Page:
Pops of an intense electric cobalt blue peppered with accents of daffodil yellow offer a playful contrast. It is an otherworldly haven of tranquility, far from the frenetic pace of Marrakesh in Morocco. With green pools, shaded walkways, pergolas draped in wisteria, looking at the greenery with dappled light around, Jardin Majorelle looks like an impressionist painting.
In the heart of New Town, the 12-acre botanical garden offers a respite from the chaos of the rose-red city. It is a mix of architecture, fashion, art and design. Tall spiky cacti stand sentinel alongside yuccas and luscious coconut palms that line paths along with thickets of bamboo. Even the gargantuan clay planters are painted Majorelle blue, pumpkin orange or lemon yellow. An angular Art Déco style mansion in the same blue stands juxtaposed against the sky.
Despite being a small garden, it makes a dramatic visual statement because of its lively colour palette. It started when French artist Jacques Majorelle, the son of a famous furniture designer, built himself a simple studio and then planted a garden around it. He had studied architecture and fine arts from France. After travelling through Europe and Egypt, he finally settled in exotic Morocco. In 1937, he invented an Art Deco-inspired shade of blue (called Majorelle blue). He even had the recipe for the bold blue colour patented, which meant its reproduction became costly. Locals say the colour was inspired by a 15th century paint made from crushed semi-precious lapis lazuli stones.
Jacques was an amateur botanist with a passion for plants. He created a mystical world of plants. To make money, he opened it for public in 1947 by imposing an admission fee. This wasn’t enough, so he sold it, piecemeal. But misfortune hounded him—a divorce and two car accidents—and forced him back to France, and he died in Paris in 1962.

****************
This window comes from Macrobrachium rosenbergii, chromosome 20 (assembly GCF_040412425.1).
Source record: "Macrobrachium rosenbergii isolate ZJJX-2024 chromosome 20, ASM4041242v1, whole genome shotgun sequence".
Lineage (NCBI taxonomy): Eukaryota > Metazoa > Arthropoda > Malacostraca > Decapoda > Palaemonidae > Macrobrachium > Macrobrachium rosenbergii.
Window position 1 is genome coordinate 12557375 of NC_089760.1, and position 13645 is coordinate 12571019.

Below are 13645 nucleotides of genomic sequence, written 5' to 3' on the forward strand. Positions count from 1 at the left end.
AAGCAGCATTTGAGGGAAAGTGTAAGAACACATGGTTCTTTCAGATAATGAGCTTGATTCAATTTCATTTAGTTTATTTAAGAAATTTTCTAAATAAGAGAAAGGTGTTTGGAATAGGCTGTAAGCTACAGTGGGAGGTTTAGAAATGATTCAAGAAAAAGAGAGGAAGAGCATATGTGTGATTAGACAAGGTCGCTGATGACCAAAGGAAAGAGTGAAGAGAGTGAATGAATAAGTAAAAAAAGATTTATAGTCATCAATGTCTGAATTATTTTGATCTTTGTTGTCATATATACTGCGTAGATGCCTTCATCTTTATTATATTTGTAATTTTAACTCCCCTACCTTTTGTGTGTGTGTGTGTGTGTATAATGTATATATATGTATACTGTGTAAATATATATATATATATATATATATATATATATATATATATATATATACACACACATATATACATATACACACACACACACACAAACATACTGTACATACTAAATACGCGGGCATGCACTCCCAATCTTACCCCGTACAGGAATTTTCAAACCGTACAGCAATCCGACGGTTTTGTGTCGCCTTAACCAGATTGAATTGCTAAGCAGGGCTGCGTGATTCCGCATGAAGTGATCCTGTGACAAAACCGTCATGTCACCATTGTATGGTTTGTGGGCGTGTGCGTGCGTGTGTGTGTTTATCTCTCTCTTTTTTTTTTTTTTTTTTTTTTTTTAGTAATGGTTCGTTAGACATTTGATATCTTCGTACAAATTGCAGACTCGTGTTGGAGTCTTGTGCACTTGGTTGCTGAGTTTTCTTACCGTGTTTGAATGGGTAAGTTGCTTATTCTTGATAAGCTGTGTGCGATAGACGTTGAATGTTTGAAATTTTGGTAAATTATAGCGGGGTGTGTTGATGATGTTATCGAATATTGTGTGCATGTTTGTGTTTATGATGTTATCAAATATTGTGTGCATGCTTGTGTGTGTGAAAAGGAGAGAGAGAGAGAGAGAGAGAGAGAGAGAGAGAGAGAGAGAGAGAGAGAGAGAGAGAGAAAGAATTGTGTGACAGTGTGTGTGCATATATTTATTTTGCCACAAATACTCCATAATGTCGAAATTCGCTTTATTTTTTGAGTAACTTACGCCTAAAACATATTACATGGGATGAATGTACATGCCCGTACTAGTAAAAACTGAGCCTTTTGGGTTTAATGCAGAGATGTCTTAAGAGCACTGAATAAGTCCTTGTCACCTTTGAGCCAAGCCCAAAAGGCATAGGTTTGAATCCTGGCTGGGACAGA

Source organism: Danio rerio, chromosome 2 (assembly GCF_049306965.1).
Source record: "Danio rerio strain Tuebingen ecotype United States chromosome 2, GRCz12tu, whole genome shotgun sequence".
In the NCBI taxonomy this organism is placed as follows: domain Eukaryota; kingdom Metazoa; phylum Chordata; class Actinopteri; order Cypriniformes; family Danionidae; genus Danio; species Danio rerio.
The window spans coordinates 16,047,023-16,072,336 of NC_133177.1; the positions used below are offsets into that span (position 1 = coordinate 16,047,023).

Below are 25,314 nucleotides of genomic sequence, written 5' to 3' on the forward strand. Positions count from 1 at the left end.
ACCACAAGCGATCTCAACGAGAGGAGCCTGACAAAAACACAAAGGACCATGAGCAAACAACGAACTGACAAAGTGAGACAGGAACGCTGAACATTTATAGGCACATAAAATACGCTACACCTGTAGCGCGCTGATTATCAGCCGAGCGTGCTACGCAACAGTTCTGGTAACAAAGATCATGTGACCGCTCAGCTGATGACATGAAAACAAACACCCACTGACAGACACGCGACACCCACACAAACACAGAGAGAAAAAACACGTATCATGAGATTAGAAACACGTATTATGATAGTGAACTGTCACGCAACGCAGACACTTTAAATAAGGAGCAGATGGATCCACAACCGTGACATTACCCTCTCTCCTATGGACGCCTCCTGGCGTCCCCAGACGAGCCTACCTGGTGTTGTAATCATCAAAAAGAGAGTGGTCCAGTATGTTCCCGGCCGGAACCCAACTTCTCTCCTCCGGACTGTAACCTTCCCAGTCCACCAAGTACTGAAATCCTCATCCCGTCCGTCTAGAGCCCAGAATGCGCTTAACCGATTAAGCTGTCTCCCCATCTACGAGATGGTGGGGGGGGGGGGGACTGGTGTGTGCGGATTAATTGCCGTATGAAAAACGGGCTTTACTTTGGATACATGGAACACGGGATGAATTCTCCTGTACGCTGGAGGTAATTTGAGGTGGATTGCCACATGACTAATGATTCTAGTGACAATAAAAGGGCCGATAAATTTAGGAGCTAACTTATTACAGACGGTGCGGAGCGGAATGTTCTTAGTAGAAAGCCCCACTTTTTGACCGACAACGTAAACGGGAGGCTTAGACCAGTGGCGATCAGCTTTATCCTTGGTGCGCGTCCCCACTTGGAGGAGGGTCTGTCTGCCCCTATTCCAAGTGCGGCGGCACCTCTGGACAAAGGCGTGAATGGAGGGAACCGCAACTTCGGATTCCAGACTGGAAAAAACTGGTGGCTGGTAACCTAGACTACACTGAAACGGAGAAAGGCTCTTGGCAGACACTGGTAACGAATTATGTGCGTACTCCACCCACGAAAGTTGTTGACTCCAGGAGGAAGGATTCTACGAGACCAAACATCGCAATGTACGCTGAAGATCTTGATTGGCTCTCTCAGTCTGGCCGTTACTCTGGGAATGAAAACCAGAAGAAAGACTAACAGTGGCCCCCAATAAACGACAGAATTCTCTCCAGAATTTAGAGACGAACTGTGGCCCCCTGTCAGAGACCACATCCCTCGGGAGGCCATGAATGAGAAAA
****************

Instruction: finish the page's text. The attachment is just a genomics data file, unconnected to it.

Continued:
The property fell into disrepair. Later, the flamboyant French designer Yves Saint-Laurent, and his partner Pierre Berge who had visited the garden many times, acquired it in 1980 and restored it.
Saint-Laurent too had a love affair with Morocco—he was so inspired by the sights and smells of North Africa that he designed djellabas (gowns) and babouches (footwear) inspired from them. They later bought a property inside the ancient walled city, the medina, called the House of Snakes. After Saint-Laurent’s death in 2008, Berge donated the garden and villa to the Paris-based foundation named after both.
Today the garden has over 300 plant species from five continents, water lily ponds with goldfish and turtles. They even converted Jacques’ original Art Deco studio into a Berber Museum.
Worth a visit is the Berber Museum that has dimly lit rooms, and an LED-lit ceiling that portrays the night sky. Inside is a carefully curated collection of Islamic art and Berber artefacts. The best of all is the chunky Berber jewellery with silver chains, coins, and glass beads in red, green, yellow and black.
For Yves Saint-Laurent’s love for the place, his ashes were scattered in the rose garden after his death. Sitting under the shade of trees, the cool breeze from the ponds and the overpowering explosion of colour transport you into another world, where you are happy to idle.